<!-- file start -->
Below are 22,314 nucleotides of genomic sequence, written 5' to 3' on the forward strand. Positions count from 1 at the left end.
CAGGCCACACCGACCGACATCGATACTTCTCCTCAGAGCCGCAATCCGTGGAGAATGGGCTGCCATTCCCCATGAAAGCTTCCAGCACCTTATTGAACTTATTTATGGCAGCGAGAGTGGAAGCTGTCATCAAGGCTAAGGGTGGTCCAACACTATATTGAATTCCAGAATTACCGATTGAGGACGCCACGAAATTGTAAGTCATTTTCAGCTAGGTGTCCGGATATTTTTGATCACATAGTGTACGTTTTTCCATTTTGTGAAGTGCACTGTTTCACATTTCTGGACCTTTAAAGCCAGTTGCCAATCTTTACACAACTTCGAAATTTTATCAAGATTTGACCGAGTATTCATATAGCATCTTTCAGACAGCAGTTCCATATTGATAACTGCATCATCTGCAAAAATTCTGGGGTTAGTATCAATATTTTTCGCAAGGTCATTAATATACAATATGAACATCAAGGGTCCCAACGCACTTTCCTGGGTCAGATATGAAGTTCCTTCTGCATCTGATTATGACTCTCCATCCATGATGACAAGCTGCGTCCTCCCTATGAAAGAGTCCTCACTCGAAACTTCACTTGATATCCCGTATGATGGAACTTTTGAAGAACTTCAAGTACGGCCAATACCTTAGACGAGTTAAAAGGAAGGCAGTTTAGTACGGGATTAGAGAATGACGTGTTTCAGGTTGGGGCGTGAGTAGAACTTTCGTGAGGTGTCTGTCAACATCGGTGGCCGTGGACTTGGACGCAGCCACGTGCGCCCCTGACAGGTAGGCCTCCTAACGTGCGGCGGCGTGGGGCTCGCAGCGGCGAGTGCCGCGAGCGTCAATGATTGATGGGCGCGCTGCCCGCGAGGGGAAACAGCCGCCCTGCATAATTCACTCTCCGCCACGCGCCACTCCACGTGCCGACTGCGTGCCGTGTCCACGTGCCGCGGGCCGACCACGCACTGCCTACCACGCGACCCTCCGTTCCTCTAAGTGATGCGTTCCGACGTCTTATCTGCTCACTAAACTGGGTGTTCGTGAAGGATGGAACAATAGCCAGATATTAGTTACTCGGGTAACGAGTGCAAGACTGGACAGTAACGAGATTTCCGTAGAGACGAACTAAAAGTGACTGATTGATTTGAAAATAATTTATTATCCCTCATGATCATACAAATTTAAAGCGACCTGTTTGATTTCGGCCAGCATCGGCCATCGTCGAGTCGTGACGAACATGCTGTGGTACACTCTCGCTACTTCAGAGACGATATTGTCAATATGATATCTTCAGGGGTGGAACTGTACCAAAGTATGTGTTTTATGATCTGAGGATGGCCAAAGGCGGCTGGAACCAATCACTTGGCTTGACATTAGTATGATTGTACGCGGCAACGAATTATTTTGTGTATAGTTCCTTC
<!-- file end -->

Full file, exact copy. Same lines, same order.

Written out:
Below are 22,314 nucleotides of genomic sequence, written 5' to 3' on the forward strand. Positions count from 1 at the left end.
CAGGCCACACCGACCGACATCGATACTTCTCCTCAGAGCCGCAATCCGTGGAGAATGGGCTGCCATTCCCCATGAAAGCTTCCAGCACCTTATTGAACTTATTTATGGCAGCGAGAGTGGAAGCTGTCATCAAGGCTAAGGGTGGTCCAACACTATATTGAATTCCAGAATTACCGATTGAGGACGCCACGAAATTGTAAGTCATTTTCAGCTAGGTGTCCGGATATTTTTGATCACATAGTGTACGTTTTTCCATTTTGTGAAGTGCACTGTTTCACATTTCTGGACCTTTAAAGCCAGTTGCCAATCTTTACACAACTTCGAAATTTTATCAAGATTTGACCGAGTATTCATATAGCATCTTTCAGACAGCAGTTCCATATTGATAACTGCATCATCTGCAAAAATTCTGGGGTTAGTATCAATATTTTTCGCAAGGTCATTAATATACAATATGAACATCAAGGGTCCCAACGCACTTTCCTGGGTCAGATATGAAGTTCCTTCTGCATCTGATTATGACTCTCCATCCATGATGACAAGCTGCGTCCTCCCTATGAAAGAGTCCTCACTCGAAACTTCACTTGATATCCCGTATGATGGAACTTTTGAAGAACTTCAAGTACGGCCAATACCTTAGACGAGTTAAAAGGAAGGCAGTTTAGTACGGGATTAGAGAATGACGTGTTTCAGGTTGGGGCGTGAGTAGAACTTTCGTGAGGTGTCTGTCAACATCGGTGGCCGTGGACTTGGACGCAGCCACGTGCGCCCCTGACAGGTAGGCCTCCTAACGTGCGGCGGCGTGGGGCTCGCAGCGGCGAGTGCCGCGAGCGTCAATGATTGATGGGCGCGCTGCCCGCGAGGGGAAACAGCCGCCCTGCATAATTCACTCTCCGCCACGCGCCACTCCACGTGCCGACTGCGTGCCGTGTCCACGTGCCGCGGGCCGACCACGCACTGCCTACCACGCGACCCTCCGTTCCTCTAAGTGATGCGTTCCGACGTCTTATCTGCTCACTAAACTGGGTGTTCGTGAAGGATGGAACAATAGCCAGATATTAGTTACTCGGGTAACGAGTGCAAGACTGGACAGTAACGAGATTTCCGTAGAGACGAACTAAAAGTGACTGATTGATTTGAAAATAATTTATTATCCCTCATGATCATACAAATTTAAAGCGACCTGTTTGATTTCGGCCAGCATCGGCCATCGTCGAGTCGTGACGAACATGCTGTGGTACACTCTCGCTACTTCAGAGACGATATTGTCAATATGATATCTTCAGGGGTGGAACTGTACCAAAGTATGTGTTTTATGATCTGAGGATGGCCAAAGGCGGCTGGAACCAATCACTTGGCTTGACATTAGTATGATTGTACGCGGCAACGAATTATTTTGTGTATAGTTCCTTC